COVINGTON - Yogi Berra once said, “It ain’t over ‘til it’s over,” and it seems talks regarding the Norfolk Southern rail line purchase haven’t yet ended, despite multiple attempts by some Covington City Council members to squash the matter altogether.
Though the council has voted three times not to pursue discussions with Norfolk Southern, Monday night a majority of the council reversed course and agreed to form a "fact-finding" committee to obtain more information about the purchase at the request of Mayor Kim Carter. The vote was 4 to 2, with Keith Dalton and Chris Smith opposed. Initially, Smith made a motion to delay the talk until 2012, as had previously been decided by the council, but that motion failed.
"I'm real disappointed in this council," Smith said. "We've voted three times not to talk about or discuss this until after this year was done and once again, people rode the fence and jumped off the wagon and I'm very disappointed this has happened."
Mike Whatley, Hawnethia Williams and Ocie Franklin have all previously voted not to bring up the matter again until at least 2012, when the new mayor takes office.
"I'd like to say I've never jumped off the wagon because I was never on that wagon," Councilwoman Janet Goodman said. "I've been for it the whole time and I've never changed."
Carter chimed in that, "This is about finding out more information; it's not about taking action."
"This is about not letting it go," Smith responded.
"Excuse me, I'm not finished," Carter said. "This is about finding out information. There are a lot of legal concerns, transportation concerns, DOT concerns. I think that was the idea behind the committee, because I don't think any one person could adequately absorb all that or do all the heavy lifting to find out those facts."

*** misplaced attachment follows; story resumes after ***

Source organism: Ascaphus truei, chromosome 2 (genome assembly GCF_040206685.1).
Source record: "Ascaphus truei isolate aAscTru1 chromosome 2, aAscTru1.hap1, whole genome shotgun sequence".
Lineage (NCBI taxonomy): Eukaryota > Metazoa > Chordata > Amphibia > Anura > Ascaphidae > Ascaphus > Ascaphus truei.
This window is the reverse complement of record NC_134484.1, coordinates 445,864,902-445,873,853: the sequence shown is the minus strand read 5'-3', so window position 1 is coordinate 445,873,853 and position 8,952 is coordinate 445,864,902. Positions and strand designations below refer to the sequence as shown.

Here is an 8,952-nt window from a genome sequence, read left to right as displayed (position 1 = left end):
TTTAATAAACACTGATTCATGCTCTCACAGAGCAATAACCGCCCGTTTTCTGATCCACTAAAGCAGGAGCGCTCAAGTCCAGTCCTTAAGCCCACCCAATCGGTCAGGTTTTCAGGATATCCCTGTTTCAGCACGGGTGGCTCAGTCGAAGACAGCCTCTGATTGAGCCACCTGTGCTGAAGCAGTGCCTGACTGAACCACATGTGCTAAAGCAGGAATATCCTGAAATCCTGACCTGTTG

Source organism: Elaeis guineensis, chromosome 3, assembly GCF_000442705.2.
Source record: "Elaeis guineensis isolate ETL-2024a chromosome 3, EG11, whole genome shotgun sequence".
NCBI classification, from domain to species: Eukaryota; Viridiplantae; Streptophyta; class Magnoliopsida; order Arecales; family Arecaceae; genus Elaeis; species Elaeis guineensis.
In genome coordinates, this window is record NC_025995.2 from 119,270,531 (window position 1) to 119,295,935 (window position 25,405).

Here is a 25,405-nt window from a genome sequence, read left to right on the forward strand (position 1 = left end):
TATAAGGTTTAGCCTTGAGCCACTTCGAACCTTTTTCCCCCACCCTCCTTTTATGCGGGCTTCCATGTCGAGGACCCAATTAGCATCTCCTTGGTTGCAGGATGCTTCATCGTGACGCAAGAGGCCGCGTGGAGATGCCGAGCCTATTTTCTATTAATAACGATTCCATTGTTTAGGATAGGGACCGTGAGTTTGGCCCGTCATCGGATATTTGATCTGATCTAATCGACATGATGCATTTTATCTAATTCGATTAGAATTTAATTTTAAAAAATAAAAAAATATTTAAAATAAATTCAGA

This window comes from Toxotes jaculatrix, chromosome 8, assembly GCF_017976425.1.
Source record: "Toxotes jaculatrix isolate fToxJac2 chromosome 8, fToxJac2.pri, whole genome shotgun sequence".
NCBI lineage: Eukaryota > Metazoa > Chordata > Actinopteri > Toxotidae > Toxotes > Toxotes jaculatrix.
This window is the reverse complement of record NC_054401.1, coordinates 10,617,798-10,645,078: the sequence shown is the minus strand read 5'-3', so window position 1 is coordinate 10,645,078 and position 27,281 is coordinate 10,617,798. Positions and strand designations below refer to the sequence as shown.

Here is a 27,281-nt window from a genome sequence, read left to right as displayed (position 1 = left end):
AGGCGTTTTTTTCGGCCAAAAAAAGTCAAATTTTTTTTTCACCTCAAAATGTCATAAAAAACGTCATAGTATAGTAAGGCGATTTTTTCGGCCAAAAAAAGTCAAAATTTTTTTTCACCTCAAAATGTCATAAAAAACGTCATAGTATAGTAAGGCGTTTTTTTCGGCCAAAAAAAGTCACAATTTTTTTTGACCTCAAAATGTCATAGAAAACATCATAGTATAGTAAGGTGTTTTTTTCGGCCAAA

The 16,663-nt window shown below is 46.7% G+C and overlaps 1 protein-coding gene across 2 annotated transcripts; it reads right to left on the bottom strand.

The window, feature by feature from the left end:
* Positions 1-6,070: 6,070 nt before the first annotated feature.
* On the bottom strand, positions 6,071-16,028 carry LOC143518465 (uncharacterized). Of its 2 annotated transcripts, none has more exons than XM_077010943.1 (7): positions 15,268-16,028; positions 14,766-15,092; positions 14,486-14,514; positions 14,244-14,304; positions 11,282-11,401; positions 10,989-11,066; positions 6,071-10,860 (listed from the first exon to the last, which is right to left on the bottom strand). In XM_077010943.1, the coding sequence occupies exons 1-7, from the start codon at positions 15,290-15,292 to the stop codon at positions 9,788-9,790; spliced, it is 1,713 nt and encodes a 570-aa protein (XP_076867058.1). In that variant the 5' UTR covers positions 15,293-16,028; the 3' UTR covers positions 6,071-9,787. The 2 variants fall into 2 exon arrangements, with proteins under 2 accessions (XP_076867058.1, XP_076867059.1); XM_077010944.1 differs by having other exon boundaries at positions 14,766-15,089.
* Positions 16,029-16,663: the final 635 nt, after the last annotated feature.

Dalton said the rail line purchase is the only issue continually revisited by the council, calling it "the mayor's pet project."
Carter said the project is in the strategic plan unanimously adopted by the council.
"I'm just trying to follow the strategic plan," she said.
The committee will be comprised of two council members one from the east and one from the west wards; City Manager Steve Horton and any city staff he deems appropriate; a member of the city's legal team; Mayor-elect Ronnie Johnston and Carter.
Carter said some council members asked that the item be placed on the agenda again.
Williams said she may have been hasty in her previous votes and now was ready to listen.
"I think in hindsight listening to something does not necessarily mean commitment one way or another," she said.
Franklin noted she missed the most recent meeting in August when the council voted down further talks with the railroad.
"We're free to have our own views…This thing is not personal," she said. "To say you're disappointed in this whole council, I really disagree with that. I'm disappointed in that because I feel like I have a right to make my own decisions. I have my own agenda."
Horton said all meetings of committees formed by the council will be open to the public.
A multi-use trail is one option that has been discussed for the rail corridor. Some officials say the property, which runs about 15 miles total and 5 miles within city limits, is needed to save the local government money when purchasing easements for utility relocations and for water pipe installation when Bear Creek Reservoir comes online.
Those opposed have said the total cost of maintaining the corridor is unknown and the project is too costly to undertake in such dire economic times. A federal earmark of more than $1 million is available to purchase the rail line. Carter said the earmark, previously assigned to the county, is now in the city's name. The last publicly disclosed price for the portion of the rail line running through city limits - about 5 miles - was about $1.2 million.